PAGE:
It seems to be the general consensus that I have taken after my dad. We have the same egg-shaped head and the same strong chin. Mom says we are equally sloppy and that she couldn’t have imagined anyone could love procrastinating as much as my dad until I came into the picture. But then, there is one thing in which I differ from my dad as drastically as my bank balance differs from the Ambanis’. Gifts.
I love gifts. So much so, that I have been known to often instruct people to get a ‘surprise gift’ for me. When it comes to gifts, there is zero difference between me and my five year old niece. We both go wide-eyed and wild-eyed at the sight of gifts, and get to work with trembling hands with the wrapping paper, irrespective of the company present or the appropriateness of the activity. On the other hand, my dad loathes gifts.
He is a man of few needs. He does not need a third shirt when he already has two. He would wear the second one when the first one is being washed. Simple. A third shirt, according to him, takes up unnecessary space in the closet and wastes precious time during the decision-making process. The same hold true for trousers and socks. The sweater is an exception. Of that, he needs only one, as it is washed only at the end of the sweater wearing season. His mobile phone would soon be claimed by the National Museum of Antique Mobile Phones, because it belongs to another era. But suggest a replacement at your own peril. As long as he can make and receive calls, it will be around and that’s final. he already has enough books for a casual onlooker to mistake his living room as a public library or a second-hand book shop. Chances are, you cannot find a book suitable for him that has been published and that he doesn’t already own. If I suggest lunch or coffee at a fancy place, he would enquire astounded, if we were out of food or coffee at home.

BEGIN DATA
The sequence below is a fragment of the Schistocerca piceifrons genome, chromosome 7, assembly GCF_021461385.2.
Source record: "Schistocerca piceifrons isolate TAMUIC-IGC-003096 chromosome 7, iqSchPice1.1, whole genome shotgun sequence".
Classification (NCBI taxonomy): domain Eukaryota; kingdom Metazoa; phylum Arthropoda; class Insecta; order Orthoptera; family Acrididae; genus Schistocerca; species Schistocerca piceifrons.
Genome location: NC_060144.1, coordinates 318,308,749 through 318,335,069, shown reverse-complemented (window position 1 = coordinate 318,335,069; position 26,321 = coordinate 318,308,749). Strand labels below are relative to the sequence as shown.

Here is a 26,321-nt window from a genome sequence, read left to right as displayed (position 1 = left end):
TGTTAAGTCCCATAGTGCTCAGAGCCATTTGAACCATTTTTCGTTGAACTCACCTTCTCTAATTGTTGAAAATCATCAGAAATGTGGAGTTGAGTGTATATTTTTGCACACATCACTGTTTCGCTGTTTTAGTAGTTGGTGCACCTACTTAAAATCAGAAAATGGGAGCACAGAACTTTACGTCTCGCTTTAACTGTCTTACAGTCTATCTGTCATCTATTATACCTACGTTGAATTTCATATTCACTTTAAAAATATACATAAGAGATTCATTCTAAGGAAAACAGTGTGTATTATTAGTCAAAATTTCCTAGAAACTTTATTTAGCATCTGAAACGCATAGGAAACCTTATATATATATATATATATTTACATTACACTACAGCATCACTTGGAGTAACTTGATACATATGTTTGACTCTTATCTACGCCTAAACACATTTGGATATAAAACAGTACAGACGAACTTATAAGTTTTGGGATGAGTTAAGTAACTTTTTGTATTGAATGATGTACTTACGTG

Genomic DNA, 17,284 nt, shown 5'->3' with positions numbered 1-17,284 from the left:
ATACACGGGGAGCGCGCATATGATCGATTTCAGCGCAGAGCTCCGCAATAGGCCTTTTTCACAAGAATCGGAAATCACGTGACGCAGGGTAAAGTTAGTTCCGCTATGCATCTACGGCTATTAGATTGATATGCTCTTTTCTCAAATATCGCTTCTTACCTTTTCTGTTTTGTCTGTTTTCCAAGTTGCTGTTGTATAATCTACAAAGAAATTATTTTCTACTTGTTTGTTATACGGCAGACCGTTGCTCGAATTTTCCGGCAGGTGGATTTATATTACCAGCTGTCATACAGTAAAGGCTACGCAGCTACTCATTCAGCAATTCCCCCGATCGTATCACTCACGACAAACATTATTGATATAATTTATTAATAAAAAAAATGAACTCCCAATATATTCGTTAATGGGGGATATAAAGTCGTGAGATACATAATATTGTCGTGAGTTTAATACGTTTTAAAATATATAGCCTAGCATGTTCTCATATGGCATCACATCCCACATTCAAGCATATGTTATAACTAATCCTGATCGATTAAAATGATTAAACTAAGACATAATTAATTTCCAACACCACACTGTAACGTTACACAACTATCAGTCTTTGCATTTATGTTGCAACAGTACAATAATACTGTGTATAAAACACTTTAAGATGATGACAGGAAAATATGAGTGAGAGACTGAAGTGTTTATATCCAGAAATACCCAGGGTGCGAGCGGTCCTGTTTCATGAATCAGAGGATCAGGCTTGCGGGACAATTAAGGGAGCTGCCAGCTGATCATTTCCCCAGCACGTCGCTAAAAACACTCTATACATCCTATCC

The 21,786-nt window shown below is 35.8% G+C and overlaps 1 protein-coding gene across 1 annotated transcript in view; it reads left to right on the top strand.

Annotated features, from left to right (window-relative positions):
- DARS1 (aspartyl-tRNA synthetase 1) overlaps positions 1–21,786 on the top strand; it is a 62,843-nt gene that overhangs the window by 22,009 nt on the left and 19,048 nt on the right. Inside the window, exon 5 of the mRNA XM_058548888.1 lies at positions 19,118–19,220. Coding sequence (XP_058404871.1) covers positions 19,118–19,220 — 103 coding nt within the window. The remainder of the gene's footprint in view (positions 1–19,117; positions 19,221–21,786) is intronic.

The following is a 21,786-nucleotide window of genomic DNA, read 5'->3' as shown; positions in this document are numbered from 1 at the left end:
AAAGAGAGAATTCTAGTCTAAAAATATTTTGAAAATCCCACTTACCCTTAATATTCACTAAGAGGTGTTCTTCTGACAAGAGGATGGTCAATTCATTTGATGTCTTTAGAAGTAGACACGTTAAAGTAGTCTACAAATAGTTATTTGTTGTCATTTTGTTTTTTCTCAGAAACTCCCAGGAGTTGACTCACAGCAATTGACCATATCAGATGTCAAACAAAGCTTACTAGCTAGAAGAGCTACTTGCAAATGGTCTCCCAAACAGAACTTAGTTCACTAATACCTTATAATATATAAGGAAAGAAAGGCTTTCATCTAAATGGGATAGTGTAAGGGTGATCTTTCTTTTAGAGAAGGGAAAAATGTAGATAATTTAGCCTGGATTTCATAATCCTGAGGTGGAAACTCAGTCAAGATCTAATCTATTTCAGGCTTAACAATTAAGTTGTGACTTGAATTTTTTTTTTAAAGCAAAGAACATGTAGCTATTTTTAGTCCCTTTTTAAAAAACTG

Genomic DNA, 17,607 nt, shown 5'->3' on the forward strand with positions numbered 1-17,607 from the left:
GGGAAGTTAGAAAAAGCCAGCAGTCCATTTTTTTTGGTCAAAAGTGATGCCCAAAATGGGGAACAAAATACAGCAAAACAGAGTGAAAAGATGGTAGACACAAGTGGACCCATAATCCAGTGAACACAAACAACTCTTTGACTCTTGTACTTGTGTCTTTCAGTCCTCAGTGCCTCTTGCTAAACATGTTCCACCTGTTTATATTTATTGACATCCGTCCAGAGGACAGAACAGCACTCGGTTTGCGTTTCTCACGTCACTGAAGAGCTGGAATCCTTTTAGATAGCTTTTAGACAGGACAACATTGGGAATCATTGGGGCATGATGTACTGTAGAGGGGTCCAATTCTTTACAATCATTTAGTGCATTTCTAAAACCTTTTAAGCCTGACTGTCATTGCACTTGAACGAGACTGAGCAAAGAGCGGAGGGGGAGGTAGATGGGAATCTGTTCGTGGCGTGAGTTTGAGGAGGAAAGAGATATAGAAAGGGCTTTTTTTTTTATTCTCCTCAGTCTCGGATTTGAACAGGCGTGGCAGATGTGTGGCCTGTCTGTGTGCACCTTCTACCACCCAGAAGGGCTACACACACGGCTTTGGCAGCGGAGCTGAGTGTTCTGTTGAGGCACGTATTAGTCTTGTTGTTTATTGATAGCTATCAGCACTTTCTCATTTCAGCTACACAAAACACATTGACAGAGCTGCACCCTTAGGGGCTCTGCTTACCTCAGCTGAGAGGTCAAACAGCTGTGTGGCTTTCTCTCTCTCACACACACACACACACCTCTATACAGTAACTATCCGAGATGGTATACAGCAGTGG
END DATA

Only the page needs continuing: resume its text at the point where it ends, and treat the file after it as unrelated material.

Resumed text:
Gifts, to him, are redundant, superfluous and a colossal waste of money. I have given gifts to him in the past only to be reminded of how that money could have been put to better use. So this Father’s Day, I would give myself and him a break from forceful gifts. I would only give him a hug. A hug is everything that a great gift is – it is warm and personal, thoughtful and loving. And it is not what he does not like about gifts – it does not cost money, it does not take up space, and no matter how many you have, you can always do with one more.